By Michael Vyskocil
Whether you’ve attended summer camp as a child or whether your child is the first in your family to go to camp, sending your child to camp takes some preparation and planning. If your son or daughter will be attending overnight camp for the first time, you have a great deal to think about to give your child the best camp experience possible. Explore some of the following tips and techniques to prepare first-time overnight campers.
Experiment first with sleepovers
While camp provides a real-world experience of being away from home, you don’t want overnight camp to be the first time your child has ever spent the night away from home and family. To get your child acclimated to the idea of overnight camp, try arranging for your child to spend a night or a few nights with relatives or at the home of one of their friends. Staying with relatives and friends you trust can help your children ease into the idea of spending a night or several nights away from mom and dad.
Invite your child to be part of the camp selection process
Parents often feel as though they need to make all of the decisions when sending their children to camp. From researching camps and speaking with directors to organizing and packing, the most important person, your child, can get left out of the process. Help your son or daughter take ownership in the camp experience by involving your child in the process as much as possible. Especially when it comes to an overnight summer camp, the more investment a child has in the decision, the more he or she will feel confident and comfortable with the idea of attending camp.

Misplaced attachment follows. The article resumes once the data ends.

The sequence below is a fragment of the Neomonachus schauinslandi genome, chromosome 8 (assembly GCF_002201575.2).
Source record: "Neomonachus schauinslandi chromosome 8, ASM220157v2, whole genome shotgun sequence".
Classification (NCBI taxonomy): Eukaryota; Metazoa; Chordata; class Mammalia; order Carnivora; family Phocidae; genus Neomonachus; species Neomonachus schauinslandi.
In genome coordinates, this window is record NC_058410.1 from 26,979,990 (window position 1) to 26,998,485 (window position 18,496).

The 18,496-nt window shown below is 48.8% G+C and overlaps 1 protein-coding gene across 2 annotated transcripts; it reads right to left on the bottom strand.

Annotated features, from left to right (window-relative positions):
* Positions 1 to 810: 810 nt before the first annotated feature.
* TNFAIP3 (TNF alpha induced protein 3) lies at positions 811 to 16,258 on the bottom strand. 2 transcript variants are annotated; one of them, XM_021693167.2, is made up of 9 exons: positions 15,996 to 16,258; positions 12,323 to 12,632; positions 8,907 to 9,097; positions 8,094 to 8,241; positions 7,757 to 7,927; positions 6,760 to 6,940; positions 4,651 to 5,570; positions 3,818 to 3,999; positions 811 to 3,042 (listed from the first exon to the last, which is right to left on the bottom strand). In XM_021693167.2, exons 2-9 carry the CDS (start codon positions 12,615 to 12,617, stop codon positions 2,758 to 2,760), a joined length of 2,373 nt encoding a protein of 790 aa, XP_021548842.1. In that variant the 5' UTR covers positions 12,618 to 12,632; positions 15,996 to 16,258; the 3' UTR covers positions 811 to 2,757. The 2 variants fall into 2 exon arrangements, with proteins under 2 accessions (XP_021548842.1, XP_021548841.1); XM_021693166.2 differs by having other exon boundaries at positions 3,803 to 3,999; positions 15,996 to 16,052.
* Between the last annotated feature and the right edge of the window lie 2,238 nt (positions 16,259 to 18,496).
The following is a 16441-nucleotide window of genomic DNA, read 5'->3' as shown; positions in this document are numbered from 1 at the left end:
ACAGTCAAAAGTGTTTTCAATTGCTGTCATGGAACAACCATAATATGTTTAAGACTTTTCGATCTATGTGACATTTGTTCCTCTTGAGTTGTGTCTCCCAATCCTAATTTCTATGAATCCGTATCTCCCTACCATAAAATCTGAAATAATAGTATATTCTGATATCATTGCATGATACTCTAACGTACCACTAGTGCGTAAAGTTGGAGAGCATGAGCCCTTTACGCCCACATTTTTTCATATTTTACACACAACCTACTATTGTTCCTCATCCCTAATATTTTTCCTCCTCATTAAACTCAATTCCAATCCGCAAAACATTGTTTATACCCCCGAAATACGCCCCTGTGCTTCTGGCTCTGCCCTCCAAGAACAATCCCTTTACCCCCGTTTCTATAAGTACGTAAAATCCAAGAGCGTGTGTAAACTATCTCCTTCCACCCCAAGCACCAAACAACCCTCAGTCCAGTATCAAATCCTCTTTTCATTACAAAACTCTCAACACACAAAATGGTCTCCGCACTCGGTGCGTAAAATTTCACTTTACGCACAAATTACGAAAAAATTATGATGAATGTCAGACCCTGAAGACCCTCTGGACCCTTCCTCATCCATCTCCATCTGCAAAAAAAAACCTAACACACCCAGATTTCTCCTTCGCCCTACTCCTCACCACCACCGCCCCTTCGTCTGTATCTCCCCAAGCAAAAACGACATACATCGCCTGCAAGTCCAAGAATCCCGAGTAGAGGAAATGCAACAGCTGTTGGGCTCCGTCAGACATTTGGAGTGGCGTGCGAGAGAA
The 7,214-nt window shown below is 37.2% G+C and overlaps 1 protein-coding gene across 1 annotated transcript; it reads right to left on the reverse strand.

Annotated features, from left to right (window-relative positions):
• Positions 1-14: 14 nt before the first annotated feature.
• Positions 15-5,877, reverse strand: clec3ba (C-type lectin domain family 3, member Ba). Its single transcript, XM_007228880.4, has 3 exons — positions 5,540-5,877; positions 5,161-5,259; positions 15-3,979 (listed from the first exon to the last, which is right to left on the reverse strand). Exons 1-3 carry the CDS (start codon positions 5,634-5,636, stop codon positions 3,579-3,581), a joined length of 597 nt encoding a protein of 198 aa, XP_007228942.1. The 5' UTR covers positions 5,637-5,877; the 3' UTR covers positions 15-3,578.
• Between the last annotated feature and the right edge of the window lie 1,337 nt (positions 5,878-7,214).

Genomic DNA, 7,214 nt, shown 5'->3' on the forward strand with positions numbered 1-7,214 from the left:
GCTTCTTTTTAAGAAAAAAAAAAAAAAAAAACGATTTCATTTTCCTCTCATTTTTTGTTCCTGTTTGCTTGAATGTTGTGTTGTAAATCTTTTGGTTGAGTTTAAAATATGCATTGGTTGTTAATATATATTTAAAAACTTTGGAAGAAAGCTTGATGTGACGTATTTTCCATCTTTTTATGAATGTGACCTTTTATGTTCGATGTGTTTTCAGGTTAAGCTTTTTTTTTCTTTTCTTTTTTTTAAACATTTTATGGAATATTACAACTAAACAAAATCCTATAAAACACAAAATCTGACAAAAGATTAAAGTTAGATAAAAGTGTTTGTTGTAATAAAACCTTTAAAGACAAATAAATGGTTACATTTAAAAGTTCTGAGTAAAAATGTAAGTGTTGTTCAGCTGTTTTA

Keep communication open with your child
Camps have protocols in place for managing communication between campers and their parents. Camps generally have policies in place for managing phone calls, emails and letters from home. Ask camp directors about the best ways to keep communication open with your child during camp. You may want to consider sending a few letters to your child in advance of camp so that your son or daughter receives them when camp opens. A little time on your part can go a long way toward reassuring your child that you love and are proud of him or her.
Alert the camp to any special concerns or needs
Does your child need to take medication? Is your son or daughter concerned about homesickness? Before camp begins, parents should take the time to alert the camp about any special concerns or needs their child may have. Remember that camps are looking out for your child as much as you are looking out for your child. The more information the camp director, counselors and support staff have, the more they all can help your child acclimate to the camp environment and create a positive impression for your child.
Pack some comforts from home
Your child may be away from home at overnight camp for the first time, but that doesn’t mean that he or she should feel totally isolated from home. When you’re packing for camp, include a few personal objects that remind your child of home. A favorite toy, a family photo or favorite snacks are all ways you can help make the overnight experience more comforting and pleasant for your child.
Michael Vyskocil is the managing editor of Baltimore’s Child. Inspiration for
portions of this article was obtained from the American Camp Association, New England.